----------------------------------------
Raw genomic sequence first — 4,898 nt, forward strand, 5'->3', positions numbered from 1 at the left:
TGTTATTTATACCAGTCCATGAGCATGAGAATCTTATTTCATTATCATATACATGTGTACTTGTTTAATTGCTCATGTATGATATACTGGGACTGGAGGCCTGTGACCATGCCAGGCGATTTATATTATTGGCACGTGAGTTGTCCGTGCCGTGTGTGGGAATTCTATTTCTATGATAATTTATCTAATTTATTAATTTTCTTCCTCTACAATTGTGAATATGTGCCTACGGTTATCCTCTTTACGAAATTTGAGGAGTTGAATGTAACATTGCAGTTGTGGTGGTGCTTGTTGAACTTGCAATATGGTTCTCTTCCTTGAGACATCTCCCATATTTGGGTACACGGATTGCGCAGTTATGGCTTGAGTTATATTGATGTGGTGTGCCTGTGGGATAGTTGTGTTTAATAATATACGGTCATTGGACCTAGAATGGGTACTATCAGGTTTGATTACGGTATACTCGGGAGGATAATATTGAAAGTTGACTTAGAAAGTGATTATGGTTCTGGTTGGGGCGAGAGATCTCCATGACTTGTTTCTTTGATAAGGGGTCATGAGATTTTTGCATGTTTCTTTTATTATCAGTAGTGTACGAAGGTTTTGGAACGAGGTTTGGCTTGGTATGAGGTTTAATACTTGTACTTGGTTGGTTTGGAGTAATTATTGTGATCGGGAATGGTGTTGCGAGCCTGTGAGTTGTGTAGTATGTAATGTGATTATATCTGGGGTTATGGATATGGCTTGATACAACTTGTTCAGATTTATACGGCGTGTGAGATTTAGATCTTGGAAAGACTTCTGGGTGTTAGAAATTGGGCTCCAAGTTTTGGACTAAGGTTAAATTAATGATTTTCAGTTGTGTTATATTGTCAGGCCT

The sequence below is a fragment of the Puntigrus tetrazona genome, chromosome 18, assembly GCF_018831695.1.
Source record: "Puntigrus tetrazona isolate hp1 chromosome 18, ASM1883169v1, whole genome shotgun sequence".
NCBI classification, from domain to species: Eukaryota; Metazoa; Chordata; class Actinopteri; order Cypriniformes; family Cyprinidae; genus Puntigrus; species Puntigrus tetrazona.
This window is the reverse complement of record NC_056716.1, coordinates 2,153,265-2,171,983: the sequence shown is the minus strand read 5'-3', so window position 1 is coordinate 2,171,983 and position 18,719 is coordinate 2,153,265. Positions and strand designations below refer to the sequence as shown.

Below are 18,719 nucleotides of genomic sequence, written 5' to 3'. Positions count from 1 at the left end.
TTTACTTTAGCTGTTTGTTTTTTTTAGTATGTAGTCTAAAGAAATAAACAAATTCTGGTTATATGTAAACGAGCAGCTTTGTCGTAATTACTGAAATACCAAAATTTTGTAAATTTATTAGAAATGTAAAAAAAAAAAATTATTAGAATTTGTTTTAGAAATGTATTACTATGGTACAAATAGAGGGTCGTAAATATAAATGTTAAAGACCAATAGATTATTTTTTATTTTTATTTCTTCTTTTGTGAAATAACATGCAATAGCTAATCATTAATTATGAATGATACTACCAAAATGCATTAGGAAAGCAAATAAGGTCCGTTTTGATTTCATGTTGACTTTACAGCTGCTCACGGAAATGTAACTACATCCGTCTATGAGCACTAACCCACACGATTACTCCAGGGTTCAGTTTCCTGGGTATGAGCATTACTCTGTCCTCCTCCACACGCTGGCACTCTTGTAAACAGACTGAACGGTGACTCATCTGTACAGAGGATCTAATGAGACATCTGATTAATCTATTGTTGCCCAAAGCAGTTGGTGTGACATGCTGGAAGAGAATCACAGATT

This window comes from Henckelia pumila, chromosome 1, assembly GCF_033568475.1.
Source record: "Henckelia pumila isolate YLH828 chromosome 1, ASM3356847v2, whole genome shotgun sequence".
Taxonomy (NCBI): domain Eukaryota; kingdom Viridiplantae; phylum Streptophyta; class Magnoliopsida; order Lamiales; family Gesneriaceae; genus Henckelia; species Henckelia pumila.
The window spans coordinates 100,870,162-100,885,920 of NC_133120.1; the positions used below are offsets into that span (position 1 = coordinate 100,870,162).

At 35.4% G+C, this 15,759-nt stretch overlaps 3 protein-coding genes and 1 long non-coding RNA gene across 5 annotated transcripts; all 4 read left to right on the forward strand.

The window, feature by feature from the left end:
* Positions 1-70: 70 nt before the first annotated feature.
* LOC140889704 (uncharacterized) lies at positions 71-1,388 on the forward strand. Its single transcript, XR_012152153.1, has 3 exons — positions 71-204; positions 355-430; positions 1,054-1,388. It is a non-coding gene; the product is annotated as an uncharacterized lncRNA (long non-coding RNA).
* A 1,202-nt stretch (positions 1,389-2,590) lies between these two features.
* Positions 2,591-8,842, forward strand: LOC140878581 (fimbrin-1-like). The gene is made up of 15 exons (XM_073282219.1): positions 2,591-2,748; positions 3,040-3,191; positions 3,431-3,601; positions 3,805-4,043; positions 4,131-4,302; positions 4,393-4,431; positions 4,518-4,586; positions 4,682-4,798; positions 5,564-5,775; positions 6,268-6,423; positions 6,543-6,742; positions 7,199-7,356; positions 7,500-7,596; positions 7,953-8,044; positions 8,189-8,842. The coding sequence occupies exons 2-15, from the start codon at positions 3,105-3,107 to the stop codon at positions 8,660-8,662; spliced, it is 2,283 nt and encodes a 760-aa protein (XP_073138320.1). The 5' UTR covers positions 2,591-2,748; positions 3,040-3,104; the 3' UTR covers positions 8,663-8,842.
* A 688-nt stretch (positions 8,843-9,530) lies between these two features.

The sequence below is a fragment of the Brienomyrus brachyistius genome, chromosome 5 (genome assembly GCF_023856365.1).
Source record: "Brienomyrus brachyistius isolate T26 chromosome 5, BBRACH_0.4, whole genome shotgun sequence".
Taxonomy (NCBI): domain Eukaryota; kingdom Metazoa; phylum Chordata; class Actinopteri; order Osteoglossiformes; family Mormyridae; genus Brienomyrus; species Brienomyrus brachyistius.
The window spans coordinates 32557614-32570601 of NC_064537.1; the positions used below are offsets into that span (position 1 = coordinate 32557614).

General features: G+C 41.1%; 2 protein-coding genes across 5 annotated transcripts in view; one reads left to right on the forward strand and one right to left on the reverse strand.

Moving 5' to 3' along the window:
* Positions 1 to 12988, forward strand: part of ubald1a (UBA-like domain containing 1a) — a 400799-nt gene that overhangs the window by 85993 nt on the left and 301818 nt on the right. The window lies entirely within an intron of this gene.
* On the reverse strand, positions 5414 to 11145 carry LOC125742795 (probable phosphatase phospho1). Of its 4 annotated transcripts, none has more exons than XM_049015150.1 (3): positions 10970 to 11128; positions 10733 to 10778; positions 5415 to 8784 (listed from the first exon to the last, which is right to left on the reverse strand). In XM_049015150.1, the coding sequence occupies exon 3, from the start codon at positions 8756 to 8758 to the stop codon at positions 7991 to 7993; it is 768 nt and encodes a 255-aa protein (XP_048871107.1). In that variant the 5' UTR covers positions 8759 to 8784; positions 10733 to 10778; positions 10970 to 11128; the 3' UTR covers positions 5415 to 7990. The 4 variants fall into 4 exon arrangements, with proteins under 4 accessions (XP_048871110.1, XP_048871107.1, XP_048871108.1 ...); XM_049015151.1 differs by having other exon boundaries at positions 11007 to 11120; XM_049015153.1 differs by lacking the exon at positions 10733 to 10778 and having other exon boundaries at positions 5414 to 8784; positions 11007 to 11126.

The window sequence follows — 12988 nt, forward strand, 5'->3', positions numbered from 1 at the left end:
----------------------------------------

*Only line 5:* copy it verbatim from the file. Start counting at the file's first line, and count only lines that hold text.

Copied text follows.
NCBI classification, from domain to species: Eukaryota; Metazoa; Chordata; class Actinopteri; order Cypriniformes; family Cyprinidae; genus Puntigrus; species Puntigrus tetrazona.